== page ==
“Of course Thought for the Day (letters 13 Nov) should be open to humanists for their contribution to the stream of voices, religious and non-religious, commenting on the important ethical issues of our time. No religion or ideology has a monopoly on truth, no matter how loud the voices, how certain the viewpoints. Surely we should be looking beyond the divisions in an increasingly tribalistic world and see what is good and life affirming in all faith and non-faith traditions? Bring it on! Lets have some thoughts for each day which lift up our spirits to face whatever that day brings! “

What do PCN members think? Lets have your views!

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Cathedral Gin – not such a tonic?

Cathedral Gin – not such a tonic?

Blackburn Cathedral launches own brand gin as 51,507 die from alcohol-specific deaths.

The Church Times reported that the Dean of Blackburn Cathedral, Very Revd Peter Howell, has persuaded the cathedral authorities to spend £18,000 on marketing a gin, called ‘Cathedra’, which will cost around £45 per bottle. The cathedral see this as a fund raising venture and an opportunity, says the Dean, ‘to engage with all aspects of society’…..Indeed click on the cathedral website and the first item which faces you is a bottle of gin!

Is this really what cathedrals should be doing? In 2016 there were 51,507 alcohol-specific deaths in the UK and over 300,000 alcohol -caused hospital admissions. No doubt the cathedral parishioners who can afford to spend £45 on this gin will not be visiting our town and city centres on Saturday night, blighted by the drunken revelry which necessitates the need for stretched police and ambulance services to be on hand. What next does the Dean of Blackburn intend to do? Special cathedral brand cigarettes? Maybe fruit machines in the transept?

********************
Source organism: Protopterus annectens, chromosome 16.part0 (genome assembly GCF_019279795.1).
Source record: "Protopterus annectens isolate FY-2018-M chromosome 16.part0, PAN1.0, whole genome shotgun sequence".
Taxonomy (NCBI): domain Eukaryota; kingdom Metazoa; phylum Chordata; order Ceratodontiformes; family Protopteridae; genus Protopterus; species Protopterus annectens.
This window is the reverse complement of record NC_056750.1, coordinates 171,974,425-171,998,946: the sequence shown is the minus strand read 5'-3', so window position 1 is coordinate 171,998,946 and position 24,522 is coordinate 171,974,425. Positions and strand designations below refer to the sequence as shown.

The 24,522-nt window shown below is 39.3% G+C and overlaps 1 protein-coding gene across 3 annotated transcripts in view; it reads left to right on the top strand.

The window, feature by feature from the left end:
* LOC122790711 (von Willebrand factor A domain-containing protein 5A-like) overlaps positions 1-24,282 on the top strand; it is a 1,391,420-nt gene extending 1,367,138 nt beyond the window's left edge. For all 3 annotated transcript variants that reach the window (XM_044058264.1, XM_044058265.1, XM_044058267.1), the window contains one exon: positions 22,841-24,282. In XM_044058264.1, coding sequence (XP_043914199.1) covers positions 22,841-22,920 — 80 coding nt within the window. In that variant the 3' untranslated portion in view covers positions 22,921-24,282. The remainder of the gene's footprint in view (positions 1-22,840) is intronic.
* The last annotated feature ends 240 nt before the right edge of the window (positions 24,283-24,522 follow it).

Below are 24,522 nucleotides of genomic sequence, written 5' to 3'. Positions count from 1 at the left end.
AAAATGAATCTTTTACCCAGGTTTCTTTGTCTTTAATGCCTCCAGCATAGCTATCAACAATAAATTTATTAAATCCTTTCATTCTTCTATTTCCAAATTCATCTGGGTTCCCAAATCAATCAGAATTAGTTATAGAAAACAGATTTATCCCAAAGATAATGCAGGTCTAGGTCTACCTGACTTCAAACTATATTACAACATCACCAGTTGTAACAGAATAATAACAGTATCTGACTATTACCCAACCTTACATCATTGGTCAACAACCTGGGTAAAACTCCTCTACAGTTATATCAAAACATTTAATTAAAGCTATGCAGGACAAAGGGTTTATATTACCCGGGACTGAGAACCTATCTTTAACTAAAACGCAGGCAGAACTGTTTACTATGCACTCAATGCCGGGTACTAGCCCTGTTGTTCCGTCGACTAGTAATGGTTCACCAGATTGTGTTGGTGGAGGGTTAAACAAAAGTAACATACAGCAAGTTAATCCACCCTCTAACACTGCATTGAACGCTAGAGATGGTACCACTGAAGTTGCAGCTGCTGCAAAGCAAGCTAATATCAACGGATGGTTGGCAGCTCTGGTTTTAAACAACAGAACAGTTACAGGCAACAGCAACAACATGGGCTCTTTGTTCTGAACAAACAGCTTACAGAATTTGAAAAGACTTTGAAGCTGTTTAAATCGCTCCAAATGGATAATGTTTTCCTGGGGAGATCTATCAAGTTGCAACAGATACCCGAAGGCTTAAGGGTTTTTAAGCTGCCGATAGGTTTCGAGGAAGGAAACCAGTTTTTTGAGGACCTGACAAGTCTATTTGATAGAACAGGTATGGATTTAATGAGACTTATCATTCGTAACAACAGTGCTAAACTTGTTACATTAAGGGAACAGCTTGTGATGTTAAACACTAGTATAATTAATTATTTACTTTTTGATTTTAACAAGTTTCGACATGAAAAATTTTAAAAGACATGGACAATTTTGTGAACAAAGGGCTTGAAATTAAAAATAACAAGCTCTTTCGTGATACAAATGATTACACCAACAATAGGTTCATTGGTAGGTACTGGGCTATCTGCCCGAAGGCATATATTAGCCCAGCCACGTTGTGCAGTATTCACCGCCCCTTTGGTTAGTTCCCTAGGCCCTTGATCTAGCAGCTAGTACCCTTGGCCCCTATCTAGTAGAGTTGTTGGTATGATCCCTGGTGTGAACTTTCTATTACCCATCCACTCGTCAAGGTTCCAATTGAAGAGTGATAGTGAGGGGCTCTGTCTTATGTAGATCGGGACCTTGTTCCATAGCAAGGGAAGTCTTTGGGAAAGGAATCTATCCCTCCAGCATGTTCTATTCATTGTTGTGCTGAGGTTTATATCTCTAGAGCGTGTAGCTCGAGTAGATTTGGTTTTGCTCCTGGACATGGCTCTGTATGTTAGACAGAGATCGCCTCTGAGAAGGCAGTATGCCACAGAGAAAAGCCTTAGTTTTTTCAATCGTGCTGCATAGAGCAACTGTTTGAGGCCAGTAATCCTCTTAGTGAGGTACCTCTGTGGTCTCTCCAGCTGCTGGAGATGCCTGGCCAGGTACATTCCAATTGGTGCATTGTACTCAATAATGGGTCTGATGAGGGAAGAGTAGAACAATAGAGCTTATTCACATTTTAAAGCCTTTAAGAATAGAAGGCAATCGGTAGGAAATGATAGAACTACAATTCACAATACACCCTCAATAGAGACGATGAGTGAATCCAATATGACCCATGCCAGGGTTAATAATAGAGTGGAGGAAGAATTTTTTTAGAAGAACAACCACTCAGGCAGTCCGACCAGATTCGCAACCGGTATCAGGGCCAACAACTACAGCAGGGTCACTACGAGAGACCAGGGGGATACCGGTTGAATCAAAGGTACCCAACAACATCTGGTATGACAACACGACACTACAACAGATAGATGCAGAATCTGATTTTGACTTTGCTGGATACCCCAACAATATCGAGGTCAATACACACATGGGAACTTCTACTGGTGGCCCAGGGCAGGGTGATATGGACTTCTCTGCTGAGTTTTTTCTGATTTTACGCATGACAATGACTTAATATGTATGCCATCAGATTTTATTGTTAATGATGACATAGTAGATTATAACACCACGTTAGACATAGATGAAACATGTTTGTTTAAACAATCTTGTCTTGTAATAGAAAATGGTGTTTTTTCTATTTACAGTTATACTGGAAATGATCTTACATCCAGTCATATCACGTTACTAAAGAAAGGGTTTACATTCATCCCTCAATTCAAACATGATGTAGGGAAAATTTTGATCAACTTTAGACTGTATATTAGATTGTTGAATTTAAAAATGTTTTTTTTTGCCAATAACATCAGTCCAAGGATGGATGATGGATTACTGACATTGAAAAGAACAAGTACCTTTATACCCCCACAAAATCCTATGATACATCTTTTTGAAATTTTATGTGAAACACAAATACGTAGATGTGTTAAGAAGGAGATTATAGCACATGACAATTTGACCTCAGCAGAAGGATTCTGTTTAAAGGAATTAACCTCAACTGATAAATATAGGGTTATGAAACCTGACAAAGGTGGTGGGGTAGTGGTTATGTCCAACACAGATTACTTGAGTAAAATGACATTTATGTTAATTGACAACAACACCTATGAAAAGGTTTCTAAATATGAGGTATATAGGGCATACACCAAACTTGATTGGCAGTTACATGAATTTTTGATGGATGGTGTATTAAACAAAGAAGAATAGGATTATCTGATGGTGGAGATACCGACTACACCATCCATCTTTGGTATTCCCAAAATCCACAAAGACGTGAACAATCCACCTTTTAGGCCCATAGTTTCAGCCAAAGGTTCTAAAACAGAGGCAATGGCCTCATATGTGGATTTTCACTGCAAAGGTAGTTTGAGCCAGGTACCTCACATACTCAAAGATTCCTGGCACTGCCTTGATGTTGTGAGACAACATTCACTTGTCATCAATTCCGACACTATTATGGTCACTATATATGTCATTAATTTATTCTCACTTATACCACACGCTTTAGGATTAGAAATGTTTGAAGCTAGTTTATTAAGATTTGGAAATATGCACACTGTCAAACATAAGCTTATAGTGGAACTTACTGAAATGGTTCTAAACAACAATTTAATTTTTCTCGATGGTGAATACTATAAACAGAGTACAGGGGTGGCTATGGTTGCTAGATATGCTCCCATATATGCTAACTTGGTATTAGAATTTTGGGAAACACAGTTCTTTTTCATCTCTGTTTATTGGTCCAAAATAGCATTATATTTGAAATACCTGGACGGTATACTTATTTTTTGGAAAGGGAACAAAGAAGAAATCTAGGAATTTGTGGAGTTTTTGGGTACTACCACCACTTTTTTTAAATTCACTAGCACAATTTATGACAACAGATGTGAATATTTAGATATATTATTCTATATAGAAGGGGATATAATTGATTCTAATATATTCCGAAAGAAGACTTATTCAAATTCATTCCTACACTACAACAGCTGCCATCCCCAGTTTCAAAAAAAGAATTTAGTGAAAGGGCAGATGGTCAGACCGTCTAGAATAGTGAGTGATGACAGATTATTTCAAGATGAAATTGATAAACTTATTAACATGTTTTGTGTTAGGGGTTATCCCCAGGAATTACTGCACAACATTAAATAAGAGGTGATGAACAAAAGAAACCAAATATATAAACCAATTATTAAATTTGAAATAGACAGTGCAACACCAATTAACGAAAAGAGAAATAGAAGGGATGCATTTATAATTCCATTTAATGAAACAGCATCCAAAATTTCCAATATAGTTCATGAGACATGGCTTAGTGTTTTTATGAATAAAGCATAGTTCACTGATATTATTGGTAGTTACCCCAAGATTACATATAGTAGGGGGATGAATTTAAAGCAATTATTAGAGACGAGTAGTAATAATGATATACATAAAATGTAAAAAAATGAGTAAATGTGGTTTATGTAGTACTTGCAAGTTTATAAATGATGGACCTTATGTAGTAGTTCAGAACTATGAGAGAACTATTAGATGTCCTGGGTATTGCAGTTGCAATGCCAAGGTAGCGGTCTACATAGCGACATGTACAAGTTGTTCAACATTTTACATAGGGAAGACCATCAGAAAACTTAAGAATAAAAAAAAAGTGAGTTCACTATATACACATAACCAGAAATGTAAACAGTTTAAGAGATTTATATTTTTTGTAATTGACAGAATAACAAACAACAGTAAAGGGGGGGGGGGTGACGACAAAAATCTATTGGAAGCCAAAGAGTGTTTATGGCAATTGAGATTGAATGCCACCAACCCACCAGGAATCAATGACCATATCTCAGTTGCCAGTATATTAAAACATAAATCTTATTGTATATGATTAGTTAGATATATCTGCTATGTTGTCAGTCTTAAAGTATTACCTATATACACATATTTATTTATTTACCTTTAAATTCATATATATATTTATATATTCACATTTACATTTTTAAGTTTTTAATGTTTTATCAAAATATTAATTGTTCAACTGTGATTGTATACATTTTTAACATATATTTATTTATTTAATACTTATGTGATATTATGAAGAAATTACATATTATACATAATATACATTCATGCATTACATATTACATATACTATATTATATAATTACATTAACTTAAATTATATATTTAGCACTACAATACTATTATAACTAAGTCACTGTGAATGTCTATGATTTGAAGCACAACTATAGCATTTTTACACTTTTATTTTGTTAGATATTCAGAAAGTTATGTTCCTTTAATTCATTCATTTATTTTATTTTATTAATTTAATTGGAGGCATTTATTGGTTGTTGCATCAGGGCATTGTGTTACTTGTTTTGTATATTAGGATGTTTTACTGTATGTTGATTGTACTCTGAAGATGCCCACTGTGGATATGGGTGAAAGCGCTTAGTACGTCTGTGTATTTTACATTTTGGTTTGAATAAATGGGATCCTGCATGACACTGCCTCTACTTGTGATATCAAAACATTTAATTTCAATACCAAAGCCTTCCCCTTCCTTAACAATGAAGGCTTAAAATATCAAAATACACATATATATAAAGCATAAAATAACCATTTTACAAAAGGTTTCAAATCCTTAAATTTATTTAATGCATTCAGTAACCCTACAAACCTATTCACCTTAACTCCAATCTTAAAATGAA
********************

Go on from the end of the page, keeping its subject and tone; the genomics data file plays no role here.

If the cathedral truly wants to 'engage with different groups of people' why not try talking to them about a different kind of Spirit? Maybe the way to engage with people under the age of 40 who might well be drinking gin on a night out, is not to offer them a different brand of gin but a fresh look at what Christian faith might look like today? 

What do PCN readers think about this?

Adrian Alker

Falling congregations - a reflection

Falling congregations - a reflection

Pointers from a study of university students identifying as Christians

Challenging ‘Belief’ and the Evangelical Bias: Student Christianity in English Universities by Mathew Guest, Sonya Sharma, Kristin Aune and Rob Warner provides interesting food for thought for any who think liberal Christianity has no future and that the answer lies in firm Evangelicalism. The study shows a significant number of students who self identify as Christians but whose faith is expressed in fluid terms. One reviewer thought the study to show Christian traditions transforming into "wells" rathe than "fenced off" enclosures. 

Such a view seems to me a serious challenge to a current train of thought in the CofE which sees the future in fenced off enclosures of  Christians committed to a particular theological rationale. Certainly of the Christian students in the study only a small minority identified with the usual Christian Union line and that should be a warning against the too easy move to a one size fits all approach. 

The full study report can be found here: Challenging ‘Belief’ and the Evangelical Bias: Student Christianity in English Universities by Mathew Guest, Sonya Sharma, Kristin Aune and Rob Warner